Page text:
Article Review On Euthanasia In Canada

Published: 2021-06-18 05:19:45
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Category: Law, Supreme Court, Crime, Criminal Justice, Euthanasia, Court, Decision, Justice

Type of paper: Essay

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‘Quebec physicians tentatively propose legal euthanasia’ is an article by the online the online newspaper, The Globe and Mail. The article by Rhéal Séguin describes how Quebec physicians have joined the debate on Euthanasia with the proposal that it be included as a valid intervention measure in medicine. They propose that medically aided euthanasia be allowed as part of the normal medical interventions available when needed.
The Quebec College of Physicians argues that after several years of deliberations and research, they deemed that the public has come of age to accept euthanasia. They therefore proposed that the criminal code be amended to reflect this. The college however states that it is opposed to assisted suicides. The college secretary states that the option that they offer gives people the option of getting help from a physician to help one die in a dignified manner, and lessen the pain and suffering of some terminally ill patients. The college secretary insinuated that this is already happening, albeit, illegally.
This proposition has far reaching consequences since active euthanasia is illegal in Canada. As much it might not seem so different from passive euthanasia, which is legal, if effected, this amendment opens up a Pandora’s Box. This is because it would be hard to determine what level of need is allowable to administer such assistance to a patient. It would also expose vulnerable patients, who might not be mentally capable of making sound judgment. This amendment would lead to possible legal tussles.
Legal Aid in Canada
Article- ‘Legal aid awarded to woman fighting ex-husband's vacation plans’ By Jason Proctor, CBC News.
The article details the reversal of the decision by the court that had earlier denied legal aid to a woman from Lower Mainland. The reversal of this decision would mean that the woman would now receive the aid to enable her to start proceeding against her husband to bar him from taking their children to India with him. In the appeal, the trial lawyer stated that the legal aid program is largely underfunded.
- priority in legal aid is given to criminal cases
- Funding for legal aid was drastically reduced in 2002
- Trial lawyers are going slow on legal aid cases
- Most areas, like family law are not covered by legal aid.
The legal implication of denying people access to justice, which is their constitutional right, is that justice will only be available for those who can afford it. Limiting legal aid to criminal cases denies a majority of those who need help that chance to get assistance. Criminal cases only form a small portion of all court cases. Family laws, property dispute, custody and child support affect a wide range of the population. It is only fair and realistic to avail assistance to those who need it to access justice.
Underfunding of legal aid system can cripple it. The justice department should consider increasing the funding towards this to make the right to justice a reality. Lawyers should also be encouraged to do pro-bono work to assist the needy in the society.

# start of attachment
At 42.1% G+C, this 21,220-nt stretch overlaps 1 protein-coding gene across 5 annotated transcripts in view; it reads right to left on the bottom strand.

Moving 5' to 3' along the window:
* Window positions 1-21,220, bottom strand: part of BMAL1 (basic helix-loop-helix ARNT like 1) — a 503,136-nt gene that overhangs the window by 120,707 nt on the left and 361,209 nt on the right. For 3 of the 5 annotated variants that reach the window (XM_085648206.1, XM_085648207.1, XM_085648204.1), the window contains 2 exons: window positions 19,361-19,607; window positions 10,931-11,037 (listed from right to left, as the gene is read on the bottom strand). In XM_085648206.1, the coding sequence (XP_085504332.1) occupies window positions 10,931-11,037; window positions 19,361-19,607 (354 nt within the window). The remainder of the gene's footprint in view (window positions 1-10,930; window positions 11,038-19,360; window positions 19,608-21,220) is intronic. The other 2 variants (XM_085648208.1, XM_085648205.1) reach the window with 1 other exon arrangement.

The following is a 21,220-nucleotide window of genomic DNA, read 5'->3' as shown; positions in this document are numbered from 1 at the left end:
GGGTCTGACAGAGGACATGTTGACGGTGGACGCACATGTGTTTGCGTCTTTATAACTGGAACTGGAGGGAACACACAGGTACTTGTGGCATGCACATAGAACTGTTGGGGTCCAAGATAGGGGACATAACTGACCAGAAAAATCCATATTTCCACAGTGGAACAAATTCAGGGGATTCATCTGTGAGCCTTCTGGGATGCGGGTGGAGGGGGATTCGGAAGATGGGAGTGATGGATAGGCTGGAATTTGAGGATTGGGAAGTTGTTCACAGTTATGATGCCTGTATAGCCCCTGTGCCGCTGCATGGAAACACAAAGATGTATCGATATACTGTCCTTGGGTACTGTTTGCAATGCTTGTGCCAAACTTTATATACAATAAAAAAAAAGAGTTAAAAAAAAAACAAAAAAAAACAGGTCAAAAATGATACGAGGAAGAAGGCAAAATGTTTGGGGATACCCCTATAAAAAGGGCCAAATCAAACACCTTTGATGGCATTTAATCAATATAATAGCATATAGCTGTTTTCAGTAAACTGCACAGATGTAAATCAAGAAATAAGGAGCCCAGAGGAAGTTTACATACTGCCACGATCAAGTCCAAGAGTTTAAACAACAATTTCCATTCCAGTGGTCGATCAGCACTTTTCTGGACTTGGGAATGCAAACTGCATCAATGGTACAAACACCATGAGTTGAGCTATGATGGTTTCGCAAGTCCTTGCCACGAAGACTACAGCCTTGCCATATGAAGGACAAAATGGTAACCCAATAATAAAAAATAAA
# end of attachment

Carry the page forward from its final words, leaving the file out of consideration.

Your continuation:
The successful appeal also means their maybe several appeal cases filed to challenge previous denial of legal aid.
International Criminal Court.
Article- ‘Outrage as the International Criminal Court (ICC) Drops Case Against Israel for Deadly Attack On Humanitarian Flotilla.’ By Sarah Lazare, Global Research, November 07, 2014.
This article reports the decision by the International Criminal Courts that it will not prefer charges; neither will it continue investigating Israel for its attack on a ship carrying aid to Gaza from Turkey. The court acknowledges that Israel may have committed war crimes in this attack, which makes it alarming that the court has chosen not to investigate. The ICC prosecutor, Fatou Bensouda stated that the investigation “would not be of ‘sufficient gravity’ to justify further action by the ICC.”
This decision might open up the ICC to a lot of criticism and might eventually bring the court to disrepute. The court’s acknowledgement that war crimes may have been committed only makes their decision not to prosecute more suspicious since it is within its capacity and jurisdiction to do so.
The ICC is supposed to be an impartial court of justice. However, its decision to choose which crimes to prosecute appears not to have a standard criterion. Should the court lose its credibility, member states may pull out, which may expose countries that are vulnerable to such crimes.
Protecting Endangered Species
Article- ‘Canada's process to protect endangered species is failing, study finds’ CBC NEWS
The article details a report by scientists that has found that the Canadian government has not taken up the responsibility to protect endangered species. Most of the plants and animals graded as endangered still face the same amount of risk and their population has reduced tremendously. The habitats are left unprotected, exposing the animals. The habitats have not been classified as endangered and remain exposed, making the species vulnerable.
The legal implication in this is that poachers can get away with such offences since there are no stringent measures put to deter them. The punishment for poaching should also be made to equal the crime otherwise it encourages the offence. Protection of species habitat by the law also makes it better since one can then be prosecuted for trespass or other applicable charges.

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